EVALUATION MODELING FOR ENERGY MANAGEMENT IN GENERAL AVIATION AIRPLANES
The dissertation research was conducted to examine articles, research, and studies that have been collected in recent years to understand energy management for general aviation airplane pilots. The experiment was broken down into four phases with control and treatment groups which have evaluated the real-world problem of energy management in aviation. The four phases were to fly a flight profile, evaluate the energy state of the airplane within the flight by video, fly the same flight profile again, and a post-flight interview with the pilots. The idea of this experiment was to recognize the lack of understanding in energy management in pilots, build a conceptual model, and lastly verify and validate Phase II of the model by utilizing previous studies and research. Additionally, the three main goals were to assess the ability to interpret energy management, assess the ability to control the aircraft, and lastly, to interview for perception of energy management. The data was collected on the flight training device’s G1000, and the researcher analyzed the data using R, Minitab, Excel, and NVivo. The research provided ideas for creating a future model to evaluate energy management, validated by testing Phase II of the model to understand assessing energy management in real time, and interviewed pilots on their experiences with energy management, identified gaps in general aviation research, and suggested methods of how to facilitate understanding of energy management.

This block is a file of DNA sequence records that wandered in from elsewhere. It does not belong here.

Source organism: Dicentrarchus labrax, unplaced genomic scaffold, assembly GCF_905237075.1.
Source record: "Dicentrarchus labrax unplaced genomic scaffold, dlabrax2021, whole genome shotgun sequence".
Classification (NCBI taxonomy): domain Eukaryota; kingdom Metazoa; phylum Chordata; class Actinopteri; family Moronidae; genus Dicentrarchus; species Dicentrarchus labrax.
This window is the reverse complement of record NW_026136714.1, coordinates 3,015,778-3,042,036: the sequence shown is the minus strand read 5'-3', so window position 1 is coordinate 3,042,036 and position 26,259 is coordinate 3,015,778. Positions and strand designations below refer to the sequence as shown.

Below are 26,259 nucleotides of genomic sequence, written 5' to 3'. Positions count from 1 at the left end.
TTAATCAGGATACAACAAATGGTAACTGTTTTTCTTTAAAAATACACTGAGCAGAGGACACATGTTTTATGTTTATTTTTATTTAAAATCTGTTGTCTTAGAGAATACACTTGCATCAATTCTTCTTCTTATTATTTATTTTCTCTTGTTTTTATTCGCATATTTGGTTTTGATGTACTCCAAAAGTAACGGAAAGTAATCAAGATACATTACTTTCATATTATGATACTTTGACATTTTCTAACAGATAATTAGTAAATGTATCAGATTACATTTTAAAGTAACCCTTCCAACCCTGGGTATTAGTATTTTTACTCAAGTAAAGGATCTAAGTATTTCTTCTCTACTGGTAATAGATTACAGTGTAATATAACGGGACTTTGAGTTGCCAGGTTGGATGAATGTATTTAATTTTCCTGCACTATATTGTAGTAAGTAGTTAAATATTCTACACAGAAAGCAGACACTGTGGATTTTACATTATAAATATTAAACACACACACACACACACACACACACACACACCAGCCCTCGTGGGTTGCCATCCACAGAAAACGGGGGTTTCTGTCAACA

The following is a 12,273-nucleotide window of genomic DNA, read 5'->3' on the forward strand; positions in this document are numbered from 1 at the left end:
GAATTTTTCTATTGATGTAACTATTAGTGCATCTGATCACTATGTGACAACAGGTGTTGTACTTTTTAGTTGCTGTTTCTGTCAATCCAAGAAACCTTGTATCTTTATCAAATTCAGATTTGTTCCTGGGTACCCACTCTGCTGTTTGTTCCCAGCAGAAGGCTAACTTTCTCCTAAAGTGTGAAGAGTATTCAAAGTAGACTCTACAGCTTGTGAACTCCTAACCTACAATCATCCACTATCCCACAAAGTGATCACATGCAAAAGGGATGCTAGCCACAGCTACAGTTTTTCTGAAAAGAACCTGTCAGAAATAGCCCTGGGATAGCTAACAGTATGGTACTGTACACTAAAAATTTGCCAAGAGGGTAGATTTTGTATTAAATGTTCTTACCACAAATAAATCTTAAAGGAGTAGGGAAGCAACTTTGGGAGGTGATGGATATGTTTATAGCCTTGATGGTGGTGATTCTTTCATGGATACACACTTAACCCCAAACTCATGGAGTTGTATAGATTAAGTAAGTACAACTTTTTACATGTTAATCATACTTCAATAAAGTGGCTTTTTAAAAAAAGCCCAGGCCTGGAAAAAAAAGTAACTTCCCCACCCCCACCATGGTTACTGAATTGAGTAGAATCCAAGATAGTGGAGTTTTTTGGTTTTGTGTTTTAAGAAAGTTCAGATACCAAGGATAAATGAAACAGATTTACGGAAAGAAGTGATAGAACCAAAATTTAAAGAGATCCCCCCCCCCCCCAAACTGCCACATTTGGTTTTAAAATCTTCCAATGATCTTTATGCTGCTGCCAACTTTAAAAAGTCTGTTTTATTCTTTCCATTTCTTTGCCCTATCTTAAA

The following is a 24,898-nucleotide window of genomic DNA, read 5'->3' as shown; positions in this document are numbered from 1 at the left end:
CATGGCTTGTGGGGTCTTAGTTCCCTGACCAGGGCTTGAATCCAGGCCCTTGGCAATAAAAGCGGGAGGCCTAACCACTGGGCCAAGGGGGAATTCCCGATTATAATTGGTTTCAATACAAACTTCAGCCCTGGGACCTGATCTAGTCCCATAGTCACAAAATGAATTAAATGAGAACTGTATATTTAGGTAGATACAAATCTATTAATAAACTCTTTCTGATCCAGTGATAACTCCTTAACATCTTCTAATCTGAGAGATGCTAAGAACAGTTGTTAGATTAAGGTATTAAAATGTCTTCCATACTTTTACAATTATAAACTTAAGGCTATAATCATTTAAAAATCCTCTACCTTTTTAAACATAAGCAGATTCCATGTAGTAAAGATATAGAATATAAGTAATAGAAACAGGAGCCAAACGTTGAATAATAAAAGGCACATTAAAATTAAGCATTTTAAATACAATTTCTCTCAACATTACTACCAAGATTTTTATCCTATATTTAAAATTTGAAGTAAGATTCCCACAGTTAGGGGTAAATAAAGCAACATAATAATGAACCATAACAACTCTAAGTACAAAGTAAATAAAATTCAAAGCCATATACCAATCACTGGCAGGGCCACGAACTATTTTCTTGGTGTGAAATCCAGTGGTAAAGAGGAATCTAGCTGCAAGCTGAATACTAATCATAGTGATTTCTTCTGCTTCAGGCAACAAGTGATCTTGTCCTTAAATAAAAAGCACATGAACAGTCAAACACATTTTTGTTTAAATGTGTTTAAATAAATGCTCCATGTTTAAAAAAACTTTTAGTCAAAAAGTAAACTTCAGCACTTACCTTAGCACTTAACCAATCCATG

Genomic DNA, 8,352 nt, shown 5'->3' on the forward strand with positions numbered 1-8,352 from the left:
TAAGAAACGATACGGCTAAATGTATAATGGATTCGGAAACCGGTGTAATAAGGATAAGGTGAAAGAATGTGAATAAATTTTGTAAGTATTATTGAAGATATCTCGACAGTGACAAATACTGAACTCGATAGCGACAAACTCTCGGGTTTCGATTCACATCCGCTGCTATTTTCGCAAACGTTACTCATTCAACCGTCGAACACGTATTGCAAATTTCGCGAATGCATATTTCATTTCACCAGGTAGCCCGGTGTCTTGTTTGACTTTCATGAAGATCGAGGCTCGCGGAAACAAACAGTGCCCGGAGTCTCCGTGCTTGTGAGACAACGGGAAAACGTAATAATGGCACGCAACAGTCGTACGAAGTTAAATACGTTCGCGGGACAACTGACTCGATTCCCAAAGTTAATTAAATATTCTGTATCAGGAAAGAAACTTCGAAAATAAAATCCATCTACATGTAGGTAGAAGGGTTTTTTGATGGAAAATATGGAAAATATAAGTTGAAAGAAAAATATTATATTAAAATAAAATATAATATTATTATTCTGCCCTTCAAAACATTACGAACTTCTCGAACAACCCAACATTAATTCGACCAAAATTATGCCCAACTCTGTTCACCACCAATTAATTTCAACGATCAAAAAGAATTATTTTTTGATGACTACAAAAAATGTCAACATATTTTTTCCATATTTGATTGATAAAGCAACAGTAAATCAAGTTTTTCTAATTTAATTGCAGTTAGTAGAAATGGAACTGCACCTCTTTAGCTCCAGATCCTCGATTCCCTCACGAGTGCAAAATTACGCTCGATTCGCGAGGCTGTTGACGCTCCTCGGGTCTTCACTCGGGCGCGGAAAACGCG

- Doctor of Philosophy
- West Lafayette